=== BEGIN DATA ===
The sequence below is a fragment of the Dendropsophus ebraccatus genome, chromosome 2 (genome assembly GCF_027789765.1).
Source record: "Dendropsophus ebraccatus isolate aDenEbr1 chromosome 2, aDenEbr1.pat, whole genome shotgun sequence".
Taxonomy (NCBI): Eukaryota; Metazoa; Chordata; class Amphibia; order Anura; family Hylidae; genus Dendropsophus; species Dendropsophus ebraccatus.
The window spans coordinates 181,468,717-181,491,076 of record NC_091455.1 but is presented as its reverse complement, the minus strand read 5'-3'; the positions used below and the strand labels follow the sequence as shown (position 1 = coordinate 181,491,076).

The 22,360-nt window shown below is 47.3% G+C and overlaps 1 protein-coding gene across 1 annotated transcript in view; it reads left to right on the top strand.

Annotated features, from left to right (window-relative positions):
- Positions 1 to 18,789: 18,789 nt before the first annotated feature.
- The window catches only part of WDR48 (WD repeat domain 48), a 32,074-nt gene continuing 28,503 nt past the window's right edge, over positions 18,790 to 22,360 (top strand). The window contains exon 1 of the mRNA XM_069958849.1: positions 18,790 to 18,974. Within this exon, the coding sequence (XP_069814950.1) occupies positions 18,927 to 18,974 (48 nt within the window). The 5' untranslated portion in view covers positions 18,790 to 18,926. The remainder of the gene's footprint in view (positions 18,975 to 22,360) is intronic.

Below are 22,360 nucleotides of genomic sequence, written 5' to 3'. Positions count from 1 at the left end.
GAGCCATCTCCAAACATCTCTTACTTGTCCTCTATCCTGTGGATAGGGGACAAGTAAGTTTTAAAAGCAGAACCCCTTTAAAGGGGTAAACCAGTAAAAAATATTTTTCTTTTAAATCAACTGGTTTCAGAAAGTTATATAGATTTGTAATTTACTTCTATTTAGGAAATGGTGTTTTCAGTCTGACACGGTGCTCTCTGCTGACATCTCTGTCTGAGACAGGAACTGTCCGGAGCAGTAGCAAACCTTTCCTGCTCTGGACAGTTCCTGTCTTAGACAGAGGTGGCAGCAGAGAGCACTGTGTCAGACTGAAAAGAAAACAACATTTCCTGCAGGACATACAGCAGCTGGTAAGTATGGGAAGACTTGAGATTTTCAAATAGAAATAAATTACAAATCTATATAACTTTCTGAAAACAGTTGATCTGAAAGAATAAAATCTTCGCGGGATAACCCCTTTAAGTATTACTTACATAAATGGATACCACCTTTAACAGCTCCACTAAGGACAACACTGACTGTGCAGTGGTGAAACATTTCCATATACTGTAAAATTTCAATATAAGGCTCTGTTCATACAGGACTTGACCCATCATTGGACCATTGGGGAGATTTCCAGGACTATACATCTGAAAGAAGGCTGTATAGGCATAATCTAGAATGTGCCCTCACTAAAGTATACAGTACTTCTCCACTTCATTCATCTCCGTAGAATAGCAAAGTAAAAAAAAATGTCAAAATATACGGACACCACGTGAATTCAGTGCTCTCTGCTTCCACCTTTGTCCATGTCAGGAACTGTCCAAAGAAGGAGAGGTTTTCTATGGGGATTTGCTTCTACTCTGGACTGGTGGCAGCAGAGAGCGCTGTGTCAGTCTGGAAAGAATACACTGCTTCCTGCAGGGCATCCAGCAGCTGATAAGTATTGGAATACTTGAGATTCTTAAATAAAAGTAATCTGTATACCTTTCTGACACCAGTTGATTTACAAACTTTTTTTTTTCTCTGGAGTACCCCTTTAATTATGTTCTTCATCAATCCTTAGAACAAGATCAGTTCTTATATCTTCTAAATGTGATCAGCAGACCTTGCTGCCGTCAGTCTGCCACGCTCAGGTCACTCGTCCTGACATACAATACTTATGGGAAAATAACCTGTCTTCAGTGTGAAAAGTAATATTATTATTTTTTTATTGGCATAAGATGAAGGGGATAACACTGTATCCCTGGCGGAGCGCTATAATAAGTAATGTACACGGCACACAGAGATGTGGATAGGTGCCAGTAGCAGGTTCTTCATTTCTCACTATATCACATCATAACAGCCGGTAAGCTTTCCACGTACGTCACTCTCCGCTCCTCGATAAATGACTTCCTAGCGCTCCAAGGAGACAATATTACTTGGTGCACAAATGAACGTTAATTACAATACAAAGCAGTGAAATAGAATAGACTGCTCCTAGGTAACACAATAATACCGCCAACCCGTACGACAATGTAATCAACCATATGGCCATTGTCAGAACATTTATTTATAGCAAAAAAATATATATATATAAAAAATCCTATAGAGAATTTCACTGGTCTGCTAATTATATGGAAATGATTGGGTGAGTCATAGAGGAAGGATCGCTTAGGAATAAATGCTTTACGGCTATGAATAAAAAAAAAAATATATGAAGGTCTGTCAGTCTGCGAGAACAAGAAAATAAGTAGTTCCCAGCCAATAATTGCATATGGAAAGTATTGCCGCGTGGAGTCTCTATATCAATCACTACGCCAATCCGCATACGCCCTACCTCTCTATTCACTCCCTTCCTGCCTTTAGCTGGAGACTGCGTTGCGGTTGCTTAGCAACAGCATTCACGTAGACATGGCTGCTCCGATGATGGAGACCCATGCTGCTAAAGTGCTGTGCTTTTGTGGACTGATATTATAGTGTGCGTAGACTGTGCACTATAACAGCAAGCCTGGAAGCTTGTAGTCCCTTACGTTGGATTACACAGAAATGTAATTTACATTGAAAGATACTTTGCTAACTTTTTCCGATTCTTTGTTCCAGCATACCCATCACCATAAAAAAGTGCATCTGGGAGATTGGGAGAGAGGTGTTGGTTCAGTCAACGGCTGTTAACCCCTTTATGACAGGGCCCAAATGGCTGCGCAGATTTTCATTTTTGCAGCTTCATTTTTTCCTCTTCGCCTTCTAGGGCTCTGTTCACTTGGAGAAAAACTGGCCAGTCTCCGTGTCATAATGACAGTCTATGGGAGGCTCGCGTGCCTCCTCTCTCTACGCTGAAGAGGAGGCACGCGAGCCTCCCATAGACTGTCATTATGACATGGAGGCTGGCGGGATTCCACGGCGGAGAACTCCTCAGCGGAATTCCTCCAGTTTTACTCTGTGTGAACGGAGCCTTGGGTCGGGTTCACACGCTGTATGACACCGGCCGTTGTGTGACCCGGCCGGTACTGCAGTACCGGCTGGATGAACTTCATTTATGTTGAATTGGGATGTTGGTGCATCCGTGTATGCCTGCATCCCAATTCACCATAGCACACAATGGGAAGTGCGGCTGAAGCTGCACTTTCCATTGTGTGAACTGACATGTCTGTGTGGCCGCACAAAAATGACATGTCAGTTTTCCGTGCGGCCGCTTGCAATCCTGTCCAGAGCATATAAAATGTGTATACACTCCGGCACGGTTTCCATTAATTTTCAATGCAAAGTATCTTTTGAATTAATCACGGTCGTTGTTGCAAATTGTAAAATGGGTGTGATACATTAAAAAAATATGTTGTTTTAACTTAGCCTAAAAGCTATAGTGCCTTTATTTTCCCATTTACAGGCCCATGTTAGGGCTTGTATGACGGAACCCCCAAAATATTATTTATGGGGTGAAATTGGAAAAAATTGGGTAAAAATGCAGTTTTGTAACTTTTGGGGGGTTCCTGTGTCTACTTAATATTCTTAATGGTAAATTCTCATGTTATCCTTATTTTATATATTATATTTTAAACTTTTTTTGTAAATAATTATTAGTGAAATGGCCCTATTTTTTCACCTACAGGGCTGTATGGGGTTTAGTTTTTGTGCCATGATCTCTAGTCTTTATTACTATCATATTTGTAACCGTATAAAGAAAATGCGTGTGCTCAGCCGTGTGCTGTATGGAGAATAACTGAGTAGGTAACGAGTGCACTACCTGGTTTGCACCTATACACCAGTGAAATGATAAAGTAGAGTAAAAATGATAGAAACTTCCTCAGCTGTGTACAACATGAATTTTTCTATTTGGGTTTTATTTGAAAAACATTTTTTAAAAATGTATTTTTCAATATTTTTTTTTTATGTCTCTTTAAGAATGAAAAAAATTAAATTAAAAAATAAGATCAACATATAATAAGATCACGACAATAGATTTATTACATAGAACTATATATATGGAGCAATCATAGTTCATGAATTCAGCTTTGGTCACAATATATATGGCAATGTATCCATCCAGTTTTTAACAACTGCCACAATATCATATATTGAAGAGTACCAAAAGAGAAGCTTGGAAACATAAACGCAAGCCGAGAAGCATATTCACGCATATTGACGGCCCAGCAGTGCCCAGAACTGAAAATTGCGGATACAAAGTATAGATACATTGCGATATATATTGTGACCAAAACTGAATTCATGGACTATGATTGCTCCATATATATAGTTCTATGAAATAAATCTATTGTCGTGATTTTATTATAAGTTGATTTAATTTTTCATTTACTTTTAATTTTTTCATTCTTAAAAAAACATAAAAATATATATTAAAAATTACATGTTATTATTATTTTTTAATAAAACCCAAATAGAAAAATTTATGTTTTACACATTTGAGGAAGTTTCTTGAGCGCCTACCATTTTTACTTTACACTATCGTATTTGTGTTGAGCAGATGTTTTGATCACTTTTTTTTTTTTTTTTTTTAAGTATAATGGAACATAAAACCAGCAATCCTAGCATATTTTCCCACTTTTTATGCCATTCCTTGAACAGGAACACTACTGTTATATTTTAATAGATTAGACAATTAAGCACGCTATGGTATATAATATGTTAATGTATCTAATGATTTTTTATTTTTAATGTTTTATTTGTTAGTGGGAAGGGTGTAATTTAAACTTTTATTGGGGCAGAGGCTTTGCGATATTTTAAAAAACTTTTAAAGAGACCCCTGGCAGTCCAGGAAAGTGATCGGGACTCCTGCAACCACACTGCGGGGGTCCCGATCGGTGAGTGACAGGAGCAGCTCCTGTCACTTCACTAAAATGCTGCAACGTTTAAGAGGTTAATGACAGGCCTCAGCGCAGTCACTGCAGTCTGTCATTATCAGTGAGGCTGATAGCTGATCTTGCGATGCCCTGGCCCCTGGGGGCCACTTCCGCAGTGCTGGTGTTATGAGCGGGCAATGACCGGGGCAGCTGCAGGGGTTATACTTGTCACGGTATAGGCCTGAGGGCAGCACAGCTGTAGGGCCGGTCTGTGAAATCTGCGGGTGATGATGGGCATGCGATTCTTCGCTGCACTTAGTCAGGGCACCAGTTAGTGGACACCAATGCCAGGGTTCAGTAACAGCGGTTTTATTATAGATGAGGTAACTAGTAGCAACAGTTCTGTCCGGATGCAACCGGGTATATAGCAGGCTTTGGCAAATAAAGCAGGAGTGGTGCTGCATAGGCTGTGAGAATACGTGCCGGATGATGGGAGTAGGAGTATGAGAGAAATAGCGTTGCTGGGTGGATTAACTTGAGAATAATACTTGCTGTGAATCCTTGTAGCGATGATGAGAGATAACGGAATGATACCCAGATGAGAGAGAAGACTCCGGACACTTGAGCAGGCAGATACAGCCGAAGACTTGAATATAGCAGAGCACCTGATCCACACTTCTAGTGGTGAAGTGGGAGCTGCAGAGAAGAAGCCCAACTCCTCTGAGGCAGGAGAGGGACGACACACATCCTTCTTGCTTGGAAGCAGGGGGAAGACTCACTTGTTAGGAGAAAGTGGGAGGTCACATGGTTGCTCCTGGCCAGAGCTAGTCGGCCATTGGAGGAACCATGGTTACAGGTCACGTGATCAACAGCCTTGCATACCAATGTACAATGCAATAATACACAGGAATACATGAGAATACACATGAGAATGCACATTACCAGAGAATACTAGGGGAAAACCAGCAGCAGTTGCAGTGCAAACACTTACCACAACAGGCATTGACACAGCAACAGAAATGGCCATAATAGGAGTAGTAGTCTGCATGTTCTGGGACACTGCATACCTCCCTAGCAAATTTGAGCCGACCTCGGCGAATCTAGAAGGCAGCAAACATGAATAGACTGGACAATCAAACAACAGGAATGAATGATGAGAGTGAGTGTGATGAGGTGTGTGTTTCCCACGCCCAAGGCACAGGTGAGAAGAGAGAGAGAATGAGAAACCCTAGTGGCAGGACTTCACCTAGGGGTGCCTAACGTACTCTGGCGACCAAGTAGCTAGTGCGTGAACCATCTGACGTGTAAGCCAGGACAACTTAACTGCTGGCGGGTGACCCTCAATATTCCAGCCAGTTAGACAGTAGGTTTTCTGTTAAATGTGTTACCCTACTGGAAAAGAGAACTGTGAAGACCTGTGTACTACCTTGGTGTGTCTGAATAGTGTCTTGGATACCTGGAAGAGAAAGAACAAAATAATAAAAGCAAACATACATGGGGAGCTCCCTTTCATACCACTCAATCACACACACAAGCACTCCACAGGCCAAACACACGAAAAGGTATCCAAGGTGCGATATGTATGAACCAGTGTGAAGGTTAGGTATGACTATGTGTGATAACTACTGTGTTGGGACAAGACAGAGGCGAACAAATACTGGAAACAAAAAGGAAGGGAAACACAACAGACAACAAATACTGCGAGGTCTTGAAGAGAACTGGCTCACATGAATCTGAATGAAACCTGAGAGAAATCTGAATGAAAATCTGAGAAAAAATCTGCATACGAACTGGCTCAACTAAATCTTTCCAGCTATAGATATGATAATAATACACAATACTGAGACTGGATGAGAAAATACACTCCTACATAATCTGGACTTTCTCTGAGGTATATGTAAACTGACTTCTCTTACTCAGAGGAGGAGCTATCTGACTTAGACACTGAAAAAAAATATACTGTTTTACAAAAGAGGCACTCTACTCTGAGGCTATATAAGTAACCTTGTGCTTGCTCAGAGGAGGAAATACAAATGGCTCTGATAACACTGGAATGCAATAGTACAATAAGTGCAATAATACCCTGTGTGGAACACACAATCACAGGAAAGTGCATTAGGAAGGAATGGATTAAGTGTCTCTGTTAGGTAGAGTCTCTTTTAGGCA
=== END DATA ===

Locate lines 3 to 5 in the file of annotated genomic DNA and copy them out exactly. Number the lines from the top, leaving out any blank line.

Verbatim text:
Taxonomy (NCBI): Eukaryota; Metazoa; Chordata; class Amphibia; order Anura; family Hylidae; genus Dendropsophus; species Dendropsophus ebraccatus.
The window spans coordinates 181,468,717-181,491,076 of record NC_091455.1 but is presented as its reverse complement, the minus strand read 5'-3'; the positions used below and the strand labels follow the sequence as shown (position 1 = coordinate 181,491,076).

The 22,360-nt window shown below is 47.3% G+C and overlaps 1 protein-coding gene across 1 annotated transcript in view; it reads left to right on the top strand.